At least 6 GOP legislators took part in Trump-inspired protests

At least six Republican state legislators from across the nation participated in events surrounding the attempted insurrection at the United States Capitol on Wednesday.

News reports and social media posts showed at least one of the legislators, West Virginia Del. Derrick Evans (R), was among the violent mob that broke into the Capitol building. Evans, who was only recently sworn into office, posted a video of himself entering the building.

“We’re gong in,” he says in the video, in which he is wearing a helmet. He later deleted the post.


Other Republicans who participated in an earlier rally, in which President TrumpDonald TrumpProject Veritas surveilled government officials to expose anti-Trump sentiments: report Cheney: Fox News has 'a particular obligation' to refute election fraud claims The Memo: What now for anti-Trump Republicans? MORE incited his supporters to violence, said they had not entered the Capitol building. Several condemned the violence wrought by the pro-Trump insurgents, and falsely tried to blame other groups.

“Just a whole heck of a lot of patriots here,” Tennessee state Rep. Terri Lynn Weaver (R) told The Tennessean. “We never experienced any violence.”

Weaver tweeted an image of the unruly mob at the base of the Capitol’s West Front.

Virginia state Sen. Amanda Chase (R) falsely denied that any violence had taken place. Chase, who has called for the institution of martial law in the face of a free and fair election that her party lost, accused Capitol Police officers of murder in the shooting death of a California woman inside the Capitol building in a post on Facebook.

Missouri state Rep. Justin Hill (R) skipped his own swearing-in ceremony to attend the rally at the Ellipse. Hill is a former police officer; he marched with protestors to the Capitol, though he told the St. Louis Post-Dispatch he did not enter the building.


Pennsylvania state Sen. Doug Mastriano (R) organized a busload of protesters from Chambersburg, Pa., to Washington for the rally. He was later photographed outside the Capitol building, though he said in a video on Facebook he had not participated in the violent clashes.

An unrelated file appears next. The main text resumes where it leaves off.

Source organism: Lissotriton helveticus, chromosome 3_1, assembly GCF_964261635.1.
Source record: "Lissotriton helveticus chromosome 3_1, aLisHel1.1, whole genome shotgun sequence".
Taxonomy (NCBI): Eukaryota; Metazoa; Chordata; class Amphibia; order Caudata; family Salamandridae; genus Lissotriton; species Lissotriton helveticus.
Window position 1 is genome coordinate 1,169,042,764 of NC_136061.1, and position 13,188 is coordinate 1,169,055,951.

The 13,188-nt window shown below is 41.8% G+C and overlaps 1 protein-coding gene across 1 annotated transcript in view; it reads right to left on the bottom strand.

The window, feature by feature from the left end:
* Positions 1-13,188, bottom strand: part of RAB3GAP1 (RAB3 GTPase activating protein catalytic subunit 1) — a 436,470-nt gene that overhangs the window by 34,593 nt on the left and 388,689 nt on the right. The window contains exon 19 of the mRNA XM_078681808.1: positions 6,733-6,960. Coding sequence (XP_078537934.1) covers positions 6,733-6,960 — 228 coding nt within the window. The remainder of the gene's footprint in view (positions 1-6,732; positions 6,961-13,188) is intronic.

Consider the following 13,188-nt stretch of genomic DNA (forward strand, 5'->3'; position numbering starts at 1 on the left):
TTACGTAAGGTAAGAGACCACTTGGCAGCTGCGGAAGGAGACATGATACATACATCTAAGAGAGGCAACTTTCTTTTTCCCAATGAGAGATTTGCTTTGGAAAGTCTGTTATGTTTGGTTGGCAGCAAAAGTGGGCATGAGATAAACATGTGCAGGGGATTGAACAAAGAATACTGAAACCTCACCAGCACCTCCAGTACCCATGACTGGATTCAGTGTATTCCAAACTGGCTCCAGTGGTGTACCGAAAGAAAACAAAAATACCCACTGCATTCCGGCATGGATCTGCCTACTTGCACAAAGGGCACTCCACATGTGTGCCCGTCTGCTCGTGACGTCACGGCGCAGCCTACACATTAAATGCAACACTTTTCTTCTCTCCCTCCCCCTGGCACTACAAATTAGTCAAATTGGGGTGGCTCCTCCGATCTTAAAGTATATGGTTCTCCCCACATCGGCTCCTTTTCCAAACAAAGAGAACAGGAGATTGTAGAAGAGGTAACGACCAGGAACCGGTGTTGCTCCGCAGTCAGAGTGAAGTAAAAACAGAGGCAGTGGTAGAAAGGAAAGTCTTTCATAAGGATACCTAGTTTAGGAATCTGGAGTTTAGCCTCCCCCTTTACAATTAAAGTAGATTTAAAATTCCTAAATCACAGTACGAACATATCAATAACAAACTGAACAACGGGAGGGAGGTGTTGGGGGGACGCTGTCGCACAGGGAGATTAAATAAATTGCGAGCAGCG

“At no point did we enter the Capitol building, at no point did we tread upon the Capitol steps, and at no point did we tread upon police lines,” Mastriano said in comments reported by WHTM, Harrisburg’s ABC affiliate. “Obviously, we’re there together and we don’t want to get caught in any violence, so we left out of there.”

He called the violence committed by Trump supporters at Trump’s behest “repugnant, disgusting and threatening.”

Michigan state Rep. Matt Maddock (R) addressed a group of protesters at the Capitol building. His wife Meshawn Maddock, who is running to co-chair the Michigan Republican Party, told the crowd “We never stop fighting.” A prominent Michigan Republican activist, Dennis Lennox, called on Michigan Republicans to reject Meshawn Maddock’s candidacy.

Democrats in state capitals and in Washington called on the Republicans who participated in the rally-turned-riot to resign.


“Any Republican legislator who took part in yesterday’s insurrection, in Washington, D.C. or anywhere else in the country, should resign immediately,” said Jessica Post, who heads the Democratic Legislative Campaign Committee. “Yesterday was a stain on our country’s history and a dangerous affront to democracy — all those involved have no place making laws."

State capitals have been the scenes of menacing and at times violent protests in recent months, first against restrictions put in place during the coronavirus pandemic and then following President-elect Joe BidenJoe BidenFauci says school should be open 'full blast' five days a week in the fall Overnight Defense: Military sexual assault reform bill has votes to pass in Senate l First active duty service member arrested over Jan. 6 riot l Israeli troops attack Gaza Strip Immigration experts say GOP senators questioned DHS secretary with misleading chart MORE’s victory over Trump. Governors and legislative leaders have been targeted and harassed, events that seemed to presage Wednesday’s violence in Washington, where a noose was erected on the Capitol complex.

The FBI broke up a plot to kidnap Michigan Gov. Gretchen WhitmerGretchen WhitmerCompany continues operating pipeline through Michigan despite governor's order Michigan Republican offers bill to fine fact-checkers for errors Michigan to end remote work after reaching 55 percent vaccination rate MORE (D) last year. On Wednesday, a group of protesters in Salem burned an effigy of Oregon Gov. Kate BrownKate Brown74 people linked to COVID-19 outbreak at Oregon church Businesses sue Oregon governor over COVID-19 restrictions White House to shift how it distributes unallocated vaccines to states MORE (D), and a group of rioters jumped a fence at Washington’s governor’s mansion in Olympia. Gov. Jay InsleeJay Robert InsleeWashington bans open carry of weapons at state capitol, public protests Washington state to provide free menstrual hygiene products in school bathrooms Cuomo signs legislation restoring voting rights to felons upon release from prison MORE (D) was moved to a secure location.

None of the legislators responded immediately to requests for comment about the violent riots inspired by Trump, or whether they had any evidence of voter fraud that has not been thoroughly debunked.


Updated at 2:05 p.m.